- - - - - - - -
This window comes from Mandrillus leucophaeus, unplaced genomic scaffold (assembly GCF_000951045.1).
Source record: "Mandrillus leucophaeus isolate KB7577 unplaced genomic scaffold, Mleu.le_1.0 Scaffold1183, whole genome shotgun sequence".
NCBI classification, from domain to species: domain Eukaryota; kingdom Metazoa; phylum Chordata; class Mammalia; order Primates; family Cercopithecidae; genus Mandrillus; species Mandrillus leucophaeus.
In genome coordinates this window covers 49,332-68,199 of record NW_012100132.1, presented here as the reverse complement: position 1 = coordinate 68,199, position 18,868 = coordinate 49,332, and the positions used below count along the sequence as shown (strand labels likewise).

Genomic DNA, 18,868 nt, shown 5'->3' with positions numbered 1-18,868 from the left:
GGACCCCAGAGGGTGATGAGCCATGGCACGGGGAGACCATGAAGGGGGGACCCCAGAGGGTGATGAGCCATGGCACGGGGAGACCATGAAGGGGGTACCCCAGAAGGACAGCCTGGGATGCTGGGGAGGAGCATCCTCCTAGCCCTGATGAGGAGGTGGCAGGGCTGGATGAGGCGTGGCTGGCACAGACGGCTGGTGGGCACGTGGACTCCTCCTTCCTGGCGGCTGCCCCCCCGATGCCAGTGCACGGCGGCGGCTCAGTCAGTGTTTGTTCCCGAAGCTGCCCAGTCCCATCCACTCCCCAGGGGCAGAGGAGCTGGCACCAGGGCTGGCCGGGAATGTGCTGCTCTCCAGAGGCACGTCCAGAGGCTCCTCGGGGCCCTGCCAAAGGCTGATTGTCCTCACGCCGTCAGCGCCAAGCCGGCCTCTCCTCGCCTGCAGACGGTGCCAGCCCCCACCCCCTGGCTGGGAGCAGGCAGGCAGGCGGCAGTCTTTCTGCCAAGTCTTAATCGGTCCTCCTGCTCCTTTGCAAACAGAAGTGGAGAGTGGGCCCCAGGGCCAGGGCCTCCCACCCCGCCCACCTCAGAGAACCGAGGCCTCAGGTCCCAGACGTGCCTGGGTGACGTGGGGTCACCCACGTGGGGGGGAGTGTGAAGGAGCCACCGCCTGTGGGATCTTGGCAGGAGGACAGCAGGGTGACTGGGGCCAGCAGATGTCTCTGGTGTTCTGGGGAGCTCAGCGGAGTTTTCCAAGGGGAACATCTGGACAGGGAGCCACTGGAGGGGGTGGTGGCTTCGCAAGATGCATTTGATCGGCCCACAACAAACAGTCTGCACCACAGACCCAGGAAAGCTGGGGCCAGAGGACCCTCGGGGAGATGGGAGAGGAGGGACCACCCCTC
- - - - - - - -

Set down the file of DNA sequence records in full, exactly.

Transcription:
This window comes from Mandrillus leucophaeus, unplaced genomic scaffold (assembly GCF_000951045.1).
Source record: "Mandrillus leucophaeus isolate KB7577 unplaced genomic scaffold, Mleu.le_1.0 Scaffold1183, whole genome shotgun sequence".
NCBI classification, from domain to species: domain Eukaryota; kingdom Metazoa; phylum Chordata; class Mammalia; order Primates; family Cercopithecidae; genus Mandrillus; species Mandrillus leucophaeus.
In genome coordinates this window covers 49,332-68,199 of record NW_012100132.1, presented here as the reverse complement: position 1 = coordinate 68,199, position 18,868 = coordinate 49,332, and the positions used below count along the sequence as shown (strand labels likewise).

Genomic DNA, 18,868 nt, shown 5'->3' with positions numbered 1-18,868 from the left:
GGACCCCAGAGGGTGATGAGCCATGGCACGGGGAGACCATGAAGGGGGGACCCCAGAGGGTGATGAGCCATGGCACGGGGAGACCATGAAGGGGGTACCCCAGAAGGACAGCCTGGGATGCTGGGGAGGAGCATCCTCCTAGCCCTGATGAGGAGGTGGCAGGGCTGGATGAGGCGTGGCTGGCACAGACGGCTGGTGGGCACGTGGACTCCTCCTTCCTGGCGGCTGCCCCCCCGATGCCAGTGCACGGCGGCGGCTCAGTCAGTGTTTGTTCCCGAAGCTGCCCAGTCCCATCCACTCCCCAGGGGCAGAGGAGCTGGCACCAGGGCTGGCCGGGAATGTGCTGCTCTCCAGAGGCACGTCCAGAGGCTCCTCGGGGCCCTGCCAAAGGCTGATTGTCCTCACGCCGTCAGCGCCAAGCCGGCCTCTCCTCGCCTGCAGACGGTGCCAGCCCCCACCCCCTGGCTGGGAGCAGGCAGGCAGGCGGCAGTCTTTCTGCCAAGTCTTAATCGGTCCTCCTGCTCCTTTGCAAACAGAAGTGGAGAGTGGGCCCCAGGGCCAGGGCCTCCCACCCCGCCCACCTCAGAGAACCGAGGCCTCAGGTCCCAGACGTGCCTGGGTGACGTGGGGTCACCCACGTGGGGGGGAGTGTGAAGGAGCCACCGCCTGTGGGATCTTGGCAGGAGGACAGCAGGGTGACTGGGGCCAGCAGATGTCTCTGGTGTTCTGGGGAGCTCAGCGGAGTTTTCCAAGGGGAACATCTGGACAGGGAGCCACTGGAGGGGGTGGTGGCTTCGCAAGATGCATTTGATCGGCCCACAACAAACAGTCTGCACCACAGACCCAGGAAAGCTGGGGCCAGAGGACCCTCGGGGAGATGGGAGAGGAGGGACCACCCCTC